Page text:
This article is from 2008.
‘It’s never been part of our gameplan to be a cool band,’ says Broken Records’ singer and guitarist Jamie Sutherland. In that case, they better start redrawing the rules right now. Attracting Arcade Fire comparisons like iron filings to a magnet, the Edinburgh-based seven-piece have been building a dedicated live following around their home city and the rest of Scotland, and just the other week the NME’s gaze fell upon them. With a full-page spread in the indie bible, they are hurtling ever closer to widespread national recognition.
If it seems strange that an Edinburgh band should be earning such acclaim ahead of the usual crowd of Glasgow hopefuls, it’s an even further cry from the relative musical outpost in which Broken Records were formed. ‘I played music all through my time at St Andrew’s University,’ says Sutherland. ‘I wasn’t really interested in the uni side of things, you see, and I was having these encounters with the Fence Collective when we turned up on the same bills together around town. In fact Kenny Anderson (King Creosote) burnt our first CD for us, so we had this really loose affiliation with the scene in Anstruther.’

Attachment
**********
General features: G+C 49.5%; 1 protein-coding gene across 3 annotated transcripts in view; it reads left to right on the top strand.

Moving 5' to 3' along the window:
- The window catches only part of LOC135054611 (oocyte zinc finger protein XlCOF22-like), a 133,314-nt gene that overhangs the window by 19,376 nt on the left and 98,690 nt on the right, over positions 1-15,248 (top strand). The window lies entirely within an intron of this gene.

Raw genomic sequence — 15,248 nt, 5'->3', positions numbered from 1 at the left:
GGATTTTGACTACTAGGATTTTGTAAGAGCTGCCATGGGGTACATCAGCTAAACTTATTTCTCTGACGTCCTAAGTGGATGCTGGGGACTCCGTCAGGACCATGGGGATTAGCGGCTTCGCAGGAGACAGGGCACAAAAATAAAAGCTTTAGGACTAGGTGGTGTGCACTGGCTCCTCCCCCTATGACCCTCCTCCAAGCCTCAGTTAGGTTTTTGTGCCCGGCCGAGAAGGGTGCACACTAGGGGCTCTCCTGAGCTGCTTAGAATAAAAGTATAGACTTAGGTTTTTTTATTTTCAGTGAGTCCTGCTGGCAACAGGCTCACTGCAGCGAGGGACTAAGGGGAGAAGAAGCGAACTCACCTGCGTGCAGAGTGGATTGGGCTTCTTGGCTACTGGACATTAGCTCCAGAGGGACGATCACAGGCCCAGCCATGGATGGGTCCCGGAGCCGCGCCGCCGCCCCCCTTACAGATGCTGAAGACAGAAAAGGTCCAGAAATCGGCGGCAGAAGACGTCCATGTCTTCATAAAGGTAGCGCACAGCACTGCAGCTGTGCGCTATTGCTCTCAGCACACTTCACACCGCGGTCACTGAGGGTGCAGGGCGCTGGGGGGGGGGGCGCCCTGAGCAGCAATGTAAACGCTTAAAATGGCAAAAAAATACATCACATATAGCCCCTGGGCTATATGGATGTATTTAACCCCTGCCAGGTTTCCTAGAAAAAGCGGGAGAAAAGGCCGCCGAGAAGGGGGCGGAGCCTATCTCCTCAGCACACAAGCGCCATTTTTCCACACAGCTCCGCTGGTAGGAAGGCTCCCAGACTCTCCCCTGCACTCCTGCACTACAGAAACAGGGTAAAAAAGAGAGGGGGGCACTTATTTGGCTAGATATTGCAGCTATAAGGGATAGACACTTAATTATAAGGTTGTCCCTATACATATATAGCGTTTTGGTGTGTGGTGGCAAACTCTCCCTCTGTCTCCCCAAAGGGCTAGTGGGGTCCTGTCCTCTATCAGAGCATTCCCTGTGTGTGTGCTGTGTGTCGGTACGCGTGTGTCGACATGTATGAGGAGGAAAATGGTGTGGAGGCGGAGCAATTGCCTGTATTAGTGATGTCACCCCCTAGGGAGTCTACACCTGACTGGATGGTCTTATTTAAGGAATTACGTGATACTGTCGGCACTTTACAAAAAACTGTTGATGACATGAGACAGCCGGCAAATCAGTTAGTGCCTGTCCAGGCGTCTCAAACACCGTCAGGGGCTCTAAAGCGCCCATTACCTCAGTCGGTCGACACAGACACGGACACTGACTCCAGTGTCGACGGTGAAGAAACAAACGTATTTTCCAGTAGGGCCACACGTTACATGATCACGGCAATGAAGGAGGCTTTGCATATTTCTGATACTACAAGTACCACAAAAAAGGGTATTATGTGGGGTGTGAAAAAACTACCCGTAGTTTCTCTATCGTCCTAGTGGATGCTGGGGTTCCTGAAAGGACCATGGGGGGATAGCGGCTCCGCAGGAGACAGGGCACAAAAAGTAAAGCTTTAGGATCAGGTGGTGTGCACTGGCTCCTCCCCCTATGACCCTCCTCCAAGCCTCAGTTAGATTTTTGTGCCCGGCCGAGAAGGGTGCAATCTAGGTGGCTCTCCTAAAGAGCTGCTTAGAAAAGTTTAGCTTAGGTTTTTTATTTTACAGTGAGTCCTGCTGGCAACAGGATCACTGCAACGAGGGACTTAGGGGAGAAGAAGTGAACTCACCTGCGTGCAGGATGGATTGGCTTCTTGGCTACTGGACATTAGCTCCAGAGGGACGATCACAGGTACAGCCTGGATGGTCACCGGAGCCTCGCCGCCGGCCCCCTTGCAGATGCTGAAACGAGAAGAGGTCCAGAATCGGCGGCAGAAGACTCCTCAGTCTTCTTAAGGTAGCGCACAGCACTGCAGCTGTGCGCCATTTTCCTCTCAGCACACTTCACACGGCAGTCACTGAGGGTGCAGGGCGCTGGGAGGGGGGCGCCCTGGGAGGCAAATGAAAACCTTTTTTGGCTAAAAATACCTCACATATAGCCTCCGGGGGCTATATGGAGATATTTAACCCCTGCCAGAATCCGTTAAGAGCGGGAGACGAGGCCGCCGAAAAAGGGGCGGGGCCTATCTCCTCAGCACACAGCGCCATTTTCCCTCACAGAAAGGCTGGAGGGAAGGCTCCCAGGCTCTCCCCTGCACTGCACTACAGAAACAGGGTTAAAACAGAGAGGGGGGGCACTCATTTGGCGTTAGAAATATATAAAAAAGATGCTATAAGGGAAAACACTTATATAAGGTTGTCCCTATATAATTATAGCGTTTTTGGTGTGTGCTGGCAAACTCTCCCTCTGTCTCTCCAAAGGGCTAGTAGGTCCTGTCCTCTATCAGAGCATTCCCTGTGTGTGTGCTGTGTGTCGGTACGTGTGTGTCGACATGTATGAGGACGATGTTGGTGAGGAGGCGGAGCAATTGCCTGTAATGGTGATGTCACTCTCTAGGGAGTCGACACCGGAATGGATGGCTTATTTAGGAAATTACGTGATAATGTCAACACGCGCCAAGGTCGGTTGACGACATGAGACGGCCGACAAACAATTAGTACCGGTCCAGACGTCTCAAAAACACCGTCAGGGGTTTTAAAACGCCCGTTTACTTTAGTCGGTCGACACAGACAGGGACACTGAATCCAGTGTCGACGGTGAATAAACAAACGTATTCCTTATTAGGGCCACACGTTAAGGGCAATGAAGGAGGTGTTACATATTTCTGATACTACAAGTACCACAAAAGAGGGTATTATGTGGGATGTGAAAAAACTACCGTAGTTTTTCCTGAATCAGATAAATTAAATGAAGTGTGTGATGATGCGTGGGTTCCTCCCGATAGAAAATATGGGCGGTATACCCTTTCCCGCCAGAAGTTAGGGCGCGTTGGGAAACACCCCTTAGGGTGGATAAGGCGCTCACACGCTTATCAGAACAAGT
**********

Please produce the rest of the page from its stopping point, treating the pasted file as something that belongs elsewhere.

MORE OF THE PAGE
This nascent form of Broken Records consisted of Sutherland, his friend from university Ian Turnbull and Sutherland’s brother Rory. Rory plays violin and would travel up to St Andrew’s from the family home in Edinburgh, although all three moved back to the capital soon after university. Here they would meet pianist Dave Smith, drummer Andy Keany, bassist David ‘Gill’ Fothergill and cellist Arne Kolb, and find that the former pair, unknown to Sutherland or Turnbull, had also studied at St Andrew’s.
The recruitment of these additional members was supposed to be a temporary measure designed to compete with the volume of Edinburgh rockers Degrassi during a support slot at the city’s Bannerman’s venue, but all concerned were so pleased with the results that they made the arrangement permanent. Time spent playing around Edinburgh then brought the group to the attention of Two Thumbs, the Dundee-based management company that helped to break local heroes The View.
‘We’re not 19 or 20 anymore,’ says Sutherland, ‘and we pride ourselves on having the experience to really know how to play. That’s why what we do works, I think.
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